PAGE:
A Simple Flow Chart Example For A Non Profit The 10 Elements of Successful Tendering

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The 10 Elements of Successful Tendering

In Australia more than $30 billion is spent through the tender process yet many businesses underestimate their opportunities to reap the rewards of creating lucrative contracts. I have seen many businesses that are too busy to respond to tenders and find ways to win the tender. I have asked many companies about their policy for responding to specific tenders, only to find that none have been forthcoming. I have asked companies what criteria they used to determine which tenders to respond to, only to find again that there are none. This is not a good start for any tender, especially when we consider the number of hours it takes to submit a tender.

It is important to recognize that a winning submission is the end result of a chain of well-presented events. This chain starts with the tender selection process and ends with the final presentation to the tender board.

Why is a tender submission the most important sales document you’ll ever write? It’s easy. The documentation you submit is the only basis on which the buyer can make a decision and judge your company’s ability to deliver the requested result. In other sales situations, you can follow up the proposal with a telephone call and discuss any areas the buyer is unsure of. Being able to follow up on a proposal also opens up further opportunities to sell the benefits of your company’s products or services. Yet in a tender situation the document must sell all aspects of the project and offer a better solution than the competition.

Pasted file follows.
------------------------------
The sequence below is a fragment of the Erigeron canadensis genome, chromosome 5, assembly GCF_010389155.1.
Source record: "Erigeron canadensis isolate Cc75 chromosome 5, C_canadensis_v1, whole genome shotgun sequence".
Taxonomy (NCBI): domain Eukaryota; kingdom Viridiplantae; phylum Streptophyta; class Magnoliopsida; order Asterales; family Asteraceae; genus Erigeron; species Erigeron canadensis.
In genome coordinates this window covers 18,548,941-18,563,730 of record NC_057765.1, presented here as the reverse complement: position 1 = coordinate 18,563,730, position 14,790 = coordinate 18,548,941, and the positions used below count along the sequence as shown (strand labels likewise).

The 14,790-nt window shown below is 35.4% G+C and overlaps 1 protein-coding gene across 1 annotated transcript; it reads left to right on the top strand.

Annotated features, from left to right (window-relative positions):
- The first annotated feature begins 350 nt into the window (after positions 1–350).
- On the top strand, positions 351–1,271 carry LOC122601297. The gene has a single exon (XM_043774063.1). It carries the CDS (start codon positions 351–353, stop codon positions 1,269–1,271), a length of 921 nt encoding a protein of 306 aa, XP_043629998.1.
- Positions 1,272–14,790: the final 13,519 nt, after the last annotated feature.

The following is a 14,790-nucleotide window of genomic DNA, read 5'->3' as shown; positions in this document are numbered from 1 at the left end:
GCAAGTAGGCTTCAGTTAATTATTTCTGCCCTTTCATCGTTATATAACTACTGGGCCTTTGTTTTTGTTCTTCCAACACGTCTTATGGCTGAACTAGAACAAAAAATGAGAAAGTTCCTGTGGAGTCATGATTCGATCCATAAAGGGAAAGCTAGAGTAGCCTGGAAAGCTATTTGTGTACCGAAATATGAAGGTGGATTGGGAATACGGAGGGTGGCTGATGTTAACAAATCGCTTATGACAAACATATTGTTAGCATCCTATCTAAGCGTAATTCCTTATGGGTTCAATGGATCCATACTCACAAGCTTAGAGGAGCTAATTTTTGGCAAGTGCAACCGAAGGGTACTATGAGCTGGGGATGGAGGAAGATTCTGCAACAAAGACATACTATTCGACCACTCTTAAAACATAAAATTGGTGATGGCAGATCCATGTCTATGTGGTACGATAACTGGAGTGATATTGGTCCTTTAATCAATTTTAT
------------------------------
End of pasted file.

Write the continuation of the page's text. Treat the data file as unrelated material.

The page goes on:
The first factor is the existing relationship When responding to tenders it is important to identify whether you are suitable for the contract on offer. There is no point in responding if you do not have a clear understanding of the company or organization seeking the tender. It is important to gather intelligence about the tenders available in your industry. This will give you valuable information and knowledge of market potential, who your competitors are and what solutions buyers are currently looking for. Depending on the industry, many tenders are recurring and constantly come up for resubmission, so you can prepare yourself to respond more effectively to future offers. This allows you to educate and inform as well as build relationships with potential clients which dramatically improves your chances of being invited to tender.

A great source of information on tenders is the notice companies that can provide you with information on tenders relevant to your industry that are readily available on the Internet.

2nd factor – Be one of only a few responses Many tenders are won before publication. When a company publicly asks for expressions of interest, it has already invited others based on previous relationships to tender for a future project. These organizations will typically go to 3 to 5 suppliers to determine who will be the best provider of the solution. They will then publish tenders to respond to other potential suppliers in the market. If you are invited to tender, your chances of winning are dramatically improved because the organization requesting your response has an understanding of your capabilities to deliver the project. It is therefore important from a strategic point of view to build relationships that value potential market opportunities.